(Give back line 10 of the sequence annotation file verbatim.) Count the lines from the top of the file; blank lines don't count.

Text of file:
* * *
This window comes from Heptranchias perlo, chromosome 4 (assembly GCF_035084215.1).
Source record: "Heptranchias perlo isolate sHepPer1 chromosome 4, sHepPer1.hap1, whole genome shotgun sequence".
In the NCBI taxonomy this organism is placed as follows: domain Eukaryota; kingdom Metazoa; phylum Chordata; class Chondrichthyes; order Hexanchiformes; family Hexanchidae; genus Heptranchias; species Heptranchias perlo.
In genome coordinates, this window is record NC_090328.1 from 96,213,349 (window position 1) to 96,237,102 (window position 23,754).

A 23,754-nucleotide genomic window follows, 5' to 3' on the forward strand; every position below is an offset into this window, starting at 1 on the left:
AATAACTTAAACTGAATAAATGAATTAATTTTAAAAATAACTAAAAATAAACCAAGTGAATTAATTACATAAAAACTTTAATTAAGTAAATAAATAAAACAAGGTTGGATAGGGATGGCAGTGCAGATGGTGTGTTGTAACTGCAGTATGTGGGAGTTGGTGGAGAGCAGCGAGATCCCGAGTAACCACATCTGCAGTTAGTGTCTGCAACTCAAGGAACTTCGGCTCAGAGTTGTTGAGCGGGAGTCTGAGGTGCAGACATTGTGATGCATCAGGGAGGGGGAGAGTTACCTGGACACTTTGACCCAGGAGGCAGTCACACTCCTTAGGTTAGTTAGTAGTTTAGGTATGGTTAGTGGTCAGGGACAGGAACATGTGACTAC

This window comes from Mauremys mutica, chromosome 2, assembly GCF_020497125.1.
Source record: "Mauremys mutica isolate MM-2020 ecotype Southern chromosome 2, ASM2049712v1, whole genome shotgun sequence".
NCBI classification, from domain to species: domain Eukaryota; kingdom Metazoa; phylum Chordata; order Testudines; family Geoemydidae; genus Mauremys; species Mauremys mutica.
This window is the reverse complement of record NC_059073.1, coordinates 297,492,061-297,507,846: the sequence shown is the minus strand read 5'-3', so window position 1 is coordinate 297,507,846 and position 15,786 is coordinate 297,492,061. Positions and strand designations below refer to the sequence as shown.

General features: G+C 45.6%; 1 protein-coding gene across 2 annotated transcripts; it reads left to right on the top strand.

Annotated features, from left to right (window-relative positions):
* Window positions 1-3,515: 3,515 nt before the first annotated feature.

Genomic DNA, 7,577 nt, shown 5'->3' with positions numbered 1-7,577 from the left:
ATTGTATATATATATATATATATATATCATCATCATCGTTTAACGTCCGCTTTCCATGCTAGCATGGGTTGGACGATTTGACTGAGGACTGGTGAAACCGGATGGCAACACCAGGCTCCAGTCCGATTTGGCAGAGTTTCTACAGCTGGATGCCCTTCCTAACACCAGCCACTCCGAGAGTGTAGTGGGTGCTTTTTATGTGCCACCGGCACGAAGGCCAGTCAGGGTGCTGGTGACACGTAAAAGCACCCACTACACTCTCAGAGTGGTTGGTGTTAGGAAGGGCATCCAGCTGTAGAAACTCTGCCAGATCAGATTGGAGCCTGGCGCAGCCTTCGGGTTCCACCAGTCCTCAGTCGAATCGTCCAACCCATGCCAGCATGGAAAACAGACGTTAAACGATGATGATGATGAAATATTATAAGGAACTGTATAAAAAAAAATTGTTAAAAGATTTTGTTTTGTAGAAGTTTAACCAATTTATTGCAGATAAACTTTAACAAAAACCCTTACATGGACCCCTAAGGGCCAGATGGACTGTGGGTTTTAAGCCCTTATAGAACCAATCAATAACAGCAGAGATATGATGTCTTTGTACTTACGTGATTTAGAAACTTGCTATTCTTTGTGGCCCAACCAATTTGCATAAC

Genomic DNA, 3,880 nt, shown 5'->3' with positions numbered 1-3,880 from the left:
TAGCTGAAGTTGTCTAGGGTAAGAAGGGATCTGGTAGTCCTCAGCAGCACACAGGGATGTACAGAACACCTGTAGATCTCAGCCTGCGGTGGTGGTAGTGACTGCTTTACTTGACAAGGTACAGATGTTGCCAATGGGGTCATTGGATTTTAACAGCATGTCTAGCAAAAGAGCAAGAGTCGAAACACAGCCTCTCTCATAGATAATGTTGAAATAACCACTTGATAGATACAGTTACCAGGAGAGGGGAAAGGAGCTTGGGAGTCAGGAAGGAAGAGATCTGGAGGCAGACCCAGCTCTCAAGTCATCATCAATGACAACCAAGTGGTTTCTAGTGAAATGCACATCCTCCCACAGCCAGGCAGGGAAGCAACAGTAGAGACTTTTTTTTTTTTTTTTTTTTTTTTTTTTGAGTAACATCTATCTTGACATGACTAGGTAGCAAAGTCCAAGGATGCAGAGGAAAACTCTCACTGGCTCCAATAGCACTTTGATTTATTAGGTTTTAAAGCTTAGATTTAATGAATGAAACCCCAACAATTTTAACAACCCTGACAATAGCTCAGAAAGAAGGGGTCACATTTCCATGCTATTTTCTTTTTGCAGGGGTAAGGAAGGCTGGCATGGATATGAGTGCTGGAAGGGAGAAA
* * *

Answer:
This window is the reverse complement of record NC_059073.1, coordinates 297,492,061-297,507,846: the sequence shown is the minus strand read 5'-3', so window position 1 is coordinate 297,507,846 and position 15,786 is coordinate 297,492,061. Positions and strand designations below refer to the sequence as shown.